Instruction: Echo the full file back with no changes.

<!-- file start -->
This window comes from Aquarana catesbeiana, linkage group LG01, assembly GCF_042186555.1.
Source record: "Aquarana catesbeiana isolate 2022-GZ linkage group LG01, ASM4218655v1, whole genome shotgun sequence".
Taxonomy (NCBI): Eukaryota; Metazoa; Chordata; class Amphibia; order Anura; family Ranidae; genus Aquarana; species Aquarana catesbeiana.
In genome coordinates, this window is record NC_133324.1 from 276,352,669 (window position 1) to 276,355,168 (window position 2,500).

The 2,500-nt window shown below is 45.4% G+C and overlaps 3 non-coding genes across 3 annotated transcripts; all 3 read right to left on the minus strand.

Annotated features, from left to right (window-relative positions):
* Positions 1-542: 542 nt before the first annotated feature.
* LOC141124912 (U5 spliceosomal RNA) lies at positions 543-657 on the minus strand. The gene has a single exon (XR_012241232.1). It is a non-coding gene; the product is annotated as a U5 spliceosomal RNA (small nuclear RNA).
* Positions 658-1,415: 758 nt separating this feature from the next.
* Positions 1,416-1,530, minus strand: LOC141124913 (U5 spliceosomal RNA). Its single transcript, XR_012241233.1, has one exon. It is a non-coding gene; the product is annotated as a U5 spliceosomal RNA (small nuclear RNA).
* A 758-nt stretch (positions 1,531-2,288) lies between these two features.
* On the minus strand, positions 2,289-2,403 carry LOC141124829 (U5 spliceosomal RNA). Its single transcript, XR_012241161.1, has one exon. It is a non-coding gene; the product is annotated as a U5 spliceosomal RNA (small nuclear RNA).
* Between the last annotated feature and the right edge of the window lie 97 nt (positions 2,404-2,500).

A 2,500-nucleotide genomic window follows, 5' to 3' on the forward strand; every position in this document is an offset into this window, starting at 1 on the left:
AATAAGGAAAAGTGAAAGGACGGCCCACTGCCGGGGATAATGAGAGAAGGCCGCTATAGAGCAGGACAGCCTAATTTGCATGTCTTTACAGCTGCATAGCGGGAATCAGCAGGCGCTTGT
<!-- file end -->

This window comes from Aquarana catesbeiana, linkage group LG01, assembly GCF_042186555.1.
Source record: "Aquarana catesbeiana isolate 2022-GZ linkage group LG01, ASM4218655v1, whole genome shotgun sequence".
Taxonomy (NCBI): Eukaryota; Metazoa; Chordata; class Amphibia; order Anura; family Ranidae; genus Aquarana; species Aquarana catesbeiana.
In genome coordinates, this window is record NC_133324.1 from 276,352,669 (window position 1) to 276,355,168 (window position 2,500).

The 2,500-nt window shown below is 45.4% G+C and overlaps 3 non-coding genes across 3 annotated transcripts; all 3 read right to left on the minus strand.

Annotated features, from left to right (window-relative positions):
* Positions 1-542: 542 nt before the first annotated feature.
* LOC141124912 (U5 spliceosomal RNA) lies at positions 543-657 on the minus strand. The gene has a single exon (XR_012241232.1). It is a non-coding gene; the product is annotated as a U5 spliceosomal RNA (small nuclear RNA).
* Positions 658-1,415: 758 nt separating this feature from the next.
* Positions 1,416-1,530, minus strand: LOC141124913 (U5 spliceosomal RNA). Its single transcript, XR_012241233.1, has one exon. It is a non-coding gene; the product is annotated as a U5 spliceosomal RNA (small nuclear RNA).
* A 758-nt stretch (positions 1,531-2,288) lies between these two features.
* On the minus strand, positions 2,289-2,403 carry LOC141124829 (U5 spliceosomal RNA). Its single transcript, XR_012241161.1, has one exon. It is a non-coding gene; the product is annotated as a U5 spliceosomal RNA (small nuclear RNA).
* Between the last annotated feature and the right edge of the window lie 97 nt (positions 2,404-2,500).

A 2,500-nucleotide genomic window follows, 5' to 3' on the forward strand; every position in this document is an offset into this window, starting at 1 on the left:
AATAAGGAAAAGTGAAAGGACGGCCCACTGCCGGGGATAATGAGAGAAGGCCGCTATAGAGCAGGACAGCCTAATTTGCATGTCTTTACAGCTGCATAGCGGGAATCAGCAGGCGCTTGT